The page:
Besides symbolism, Neruda applies many allusions in his poems to demonstrate the destructive nature of capitalism while portraying communism as the innate solution. In “Standard Oil Co.,” for instance, Neruda describes how “the Paraguayan fights its war, and the Bolivian wastes away in the jungle with its machine gun.” This is a reference to the Chaco War fought between Bolivia and Paraguay over a section of land rich with oil. The armed conflict that occurred was instigated by Western Powers, which Neruda labels as ‘Standard Oil Co.” The fact that two friendly neighbouring countries can engage in a war over resources demonstrates the destructive influence of capitalism and its subsequent materialistic greed. Furthermore, Neruda also describes how the “obese emperors” of ‘Standard Oil Co.’ purchase “silk, nylon, cigars [from] petty tyrants and dictators.” This description is an allusion to the small countries located primarily in North Africa or the Middle East, which western capitalist countries occupied for their own advantage. Due to the presence of oil, small dictatorships were established and funded by capitalist nations so that they could exploit the resources in the area. What was once a land of peace for the indigenous peoples is now a small pocket of inequality and tension. Neruda alludes to these events around the world to show the far-reaching and devastating effect of capitalism on even the most remote places. In the same vein, Neruda details in “Ode to Numbers” how numbers go “mad in their quantities, [evaporate] leaving an odour or a memory, leaving the numbers empty.” The numbers in Neruda’s poem is a reference to the materialism and greedy nature of capitalism. These numbers can be anything from bank summaries, income statements or anything related to the endless accumulation of wealth in capitalism that leaves out a person’s familial life. This ruinous force is the opposite of Neruda’s description when he writes, “may pairs of children’s eyes be born that will count again the ancient stars.” The resonant and peaceful family setting of this description refers to the movement of communism towards our natural state, away from the mechanicalness and tediousness of capitalism. As a result, Neruda is able to portray communism as the more just alternative to capitalism.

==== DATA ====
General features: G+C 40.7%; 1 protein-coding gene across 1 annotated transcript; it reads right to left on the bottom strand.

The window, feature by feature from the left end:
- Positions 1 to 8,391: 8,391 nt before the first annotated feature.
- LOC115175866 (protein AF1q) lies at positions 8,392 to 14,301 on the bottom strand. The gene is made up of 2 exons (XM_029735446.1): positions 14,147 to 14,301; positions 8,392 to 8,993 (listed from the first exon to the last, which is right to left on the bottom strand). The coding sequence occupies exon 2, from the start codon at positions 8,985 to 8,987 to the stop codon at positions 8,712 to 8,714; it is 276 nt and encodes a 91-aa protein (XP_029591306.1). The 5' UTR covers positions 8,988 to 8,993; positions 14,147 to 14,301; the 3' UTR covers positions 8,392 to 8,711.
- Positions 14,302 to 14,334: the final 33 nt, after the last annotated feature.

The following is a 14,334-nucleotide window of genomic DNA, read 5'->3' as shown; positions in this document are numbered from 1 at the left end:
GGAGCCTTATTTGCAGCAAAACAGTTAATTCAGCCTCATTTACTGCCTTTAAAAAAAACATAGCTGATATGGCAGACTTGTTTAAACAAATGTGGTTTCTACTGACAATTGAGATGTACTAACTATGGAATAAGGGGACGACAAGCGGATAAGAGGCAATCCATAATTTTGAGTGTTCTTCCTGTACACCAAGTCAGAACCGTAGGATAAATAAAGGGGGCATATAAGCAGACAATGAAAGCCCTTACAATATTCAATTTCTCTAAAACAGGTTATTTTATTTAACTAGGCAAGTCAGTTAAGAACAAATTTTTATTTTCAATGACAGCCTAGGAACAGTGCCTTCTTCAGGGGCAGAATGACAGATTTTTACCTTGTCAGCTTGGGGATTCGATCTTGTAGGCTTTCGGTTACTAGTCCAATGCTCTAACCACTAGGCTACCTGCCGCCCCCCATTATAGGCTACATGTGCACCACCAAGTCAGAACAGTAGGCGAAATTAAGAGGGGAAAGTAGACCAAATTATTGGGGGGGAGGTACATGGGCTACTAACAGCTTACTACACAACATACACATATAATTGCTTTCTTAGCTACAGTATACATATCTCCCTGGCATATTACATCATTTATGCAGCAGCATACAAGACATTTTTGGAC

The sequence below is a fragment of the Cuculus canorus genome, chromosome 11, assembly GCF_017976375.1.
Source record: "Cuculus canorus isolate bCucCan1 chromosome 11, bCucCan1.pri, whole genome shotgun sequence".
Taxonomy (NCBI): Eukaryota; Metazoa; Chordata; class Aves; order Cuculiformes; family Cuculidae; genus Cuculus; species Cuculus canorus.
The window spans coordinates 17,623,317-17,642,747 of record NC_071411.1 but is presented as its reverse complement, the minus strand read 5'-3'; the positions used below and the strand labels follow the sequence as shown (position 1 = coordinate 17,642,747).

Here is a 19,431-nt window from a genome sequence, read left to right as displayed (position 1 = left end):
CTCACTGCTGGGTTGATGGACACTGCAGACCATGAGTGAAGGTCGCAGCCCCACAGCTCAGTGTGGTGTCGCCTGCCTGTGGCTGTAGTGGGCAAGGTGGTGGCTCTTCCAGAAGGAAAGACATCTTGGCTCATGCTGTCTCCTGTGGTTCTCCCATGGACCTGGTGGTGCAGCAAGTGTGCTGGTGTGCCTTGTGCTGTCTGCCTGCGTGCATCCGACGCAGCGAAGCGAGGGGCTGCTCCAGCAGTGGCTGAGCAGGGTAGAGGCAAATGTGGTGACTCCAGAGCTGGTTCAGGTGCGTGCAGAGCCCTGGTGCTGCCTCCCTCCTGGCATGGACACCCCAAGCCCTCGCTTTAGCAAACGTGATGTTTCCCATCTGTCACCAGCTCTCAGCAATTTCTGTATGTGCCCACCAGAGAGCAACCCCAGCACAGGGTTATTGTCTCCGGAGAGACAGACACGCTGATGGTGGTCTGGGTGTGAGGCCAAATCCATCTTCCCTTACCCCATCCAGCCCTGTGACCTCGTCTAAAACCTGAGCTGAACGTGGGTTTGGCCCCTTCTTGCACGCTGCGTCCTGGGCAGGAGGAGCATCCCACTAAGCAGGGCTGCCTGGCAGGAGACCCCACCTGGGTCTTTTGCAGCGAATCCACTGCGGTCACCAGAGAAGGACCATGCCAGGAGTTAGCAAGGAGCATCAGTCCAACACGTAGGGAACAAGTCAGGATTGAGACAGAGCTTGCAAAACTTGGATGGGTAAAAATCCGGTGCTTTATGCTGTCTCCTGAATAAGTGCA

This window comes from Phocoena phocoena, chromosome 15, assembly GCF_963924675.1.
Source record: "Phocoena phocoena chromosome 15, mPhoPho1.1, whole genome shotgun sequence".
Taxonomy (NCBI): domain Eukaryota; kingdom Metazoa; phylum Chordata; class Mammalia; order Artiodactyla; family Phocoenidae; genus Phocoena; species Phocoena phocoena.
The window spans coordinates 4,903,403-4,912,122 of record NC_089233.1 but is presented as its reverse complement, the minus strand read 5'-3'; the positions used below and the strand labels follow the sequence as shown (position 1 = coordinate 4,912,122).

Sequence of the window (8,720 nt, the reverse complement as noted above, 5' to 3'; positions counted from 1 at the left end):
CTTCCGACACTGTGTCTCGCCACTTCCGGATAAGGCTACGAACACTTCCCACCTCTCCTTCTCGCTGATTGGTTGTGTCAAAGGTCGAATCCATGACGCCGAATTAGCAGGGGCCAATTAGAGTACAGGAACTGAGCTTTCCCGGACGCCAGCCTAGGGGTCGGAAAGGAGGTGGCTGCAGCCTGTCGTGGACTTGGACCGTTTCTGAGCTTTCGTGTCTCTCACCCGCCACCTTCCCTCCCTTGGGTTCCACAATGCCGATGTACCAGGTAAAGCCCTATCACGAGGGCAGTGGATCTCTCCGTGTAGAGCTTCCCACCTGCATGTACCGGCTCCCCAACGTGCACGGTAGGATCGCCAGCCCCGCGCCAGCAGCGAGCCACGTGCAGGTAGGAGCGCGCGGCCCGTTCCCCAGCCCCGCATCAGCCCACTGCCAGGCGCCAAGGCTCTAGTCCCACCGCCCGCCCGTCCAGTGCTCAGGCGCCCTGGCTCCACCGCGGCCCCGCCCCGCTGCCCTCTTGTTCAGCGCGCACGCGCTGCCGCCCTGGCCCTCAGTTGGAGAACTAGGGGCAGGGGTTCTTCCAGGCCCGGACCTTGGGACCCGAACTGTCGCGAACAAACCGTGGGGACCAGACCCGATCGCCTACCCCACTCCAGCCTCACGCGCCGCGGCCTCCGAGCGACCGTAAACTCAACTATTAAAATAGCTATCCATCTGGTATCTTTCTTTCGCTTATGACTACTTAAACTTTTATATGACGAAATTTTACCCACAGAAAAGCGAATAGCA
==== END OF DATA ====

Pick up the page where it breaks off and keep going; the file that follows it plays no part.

Neruda’s diction in his poems also contrasts the uncaring and gruesome nature of capitalism with the encouraging and gratifying essence of communism. In “Do Not Ask Me,” Neruda states that poetry wants to “abandon the hopes of my manifesto, [but] I’ll follow the letter of my law.” The word “hope” is contrasted to “letter.” “Hope” conveys a sanguine feeling towards communism while “letter” is about the concrete and indifferent nature of capitalism. The choice in the diction of this quote serves to emphasize the extent of capitalism’s apathy for its people. Not only that, but Neruda also states that the hopes are of his “manifesto,” a word that carries a positive connotation in his poem. Neruda chooses to incorporate “manifesto” over other words such as “proclamation,” which is associated with communism, in order to evoke all associated positive connotations. In a different poem, titled “Walking Around,” Neruda states that the narrator would only want “a respite of stones or wool.” The word “respite” implies that the desired break is from something unpleasant. The fact that the respite is of stones and wool relates it to the natural aspects of communism. Thus, it can be understood that the unpleasantness that the narrator is trying to get a respite from is the misery of capitalism. In addition, in “How Much Happens in a Day,” Neruda uses the word “joy” seven times in the second half of the poem. The word “joy” is chosen over “pleasure” as it conveys a deeper level of happiness that is almost divine. The materialistic satisfaction and earthly pleasure that is described in other poems such as “Standard Oil Co.” makes it clear that “joy” is used by Neruda to convey a different and more elevated level of contentment.

Pablo Neruda’s poetic mastery was never in doubt, and for it, he was awarded the Nobel Prize for Literature in 1971, but his outspoken support of communism, which is also evident in his many poems, stirred controversy in the West. Neruda died on September 23, 1973, with subsequent investigations exploring whether he might have been poisoned to death.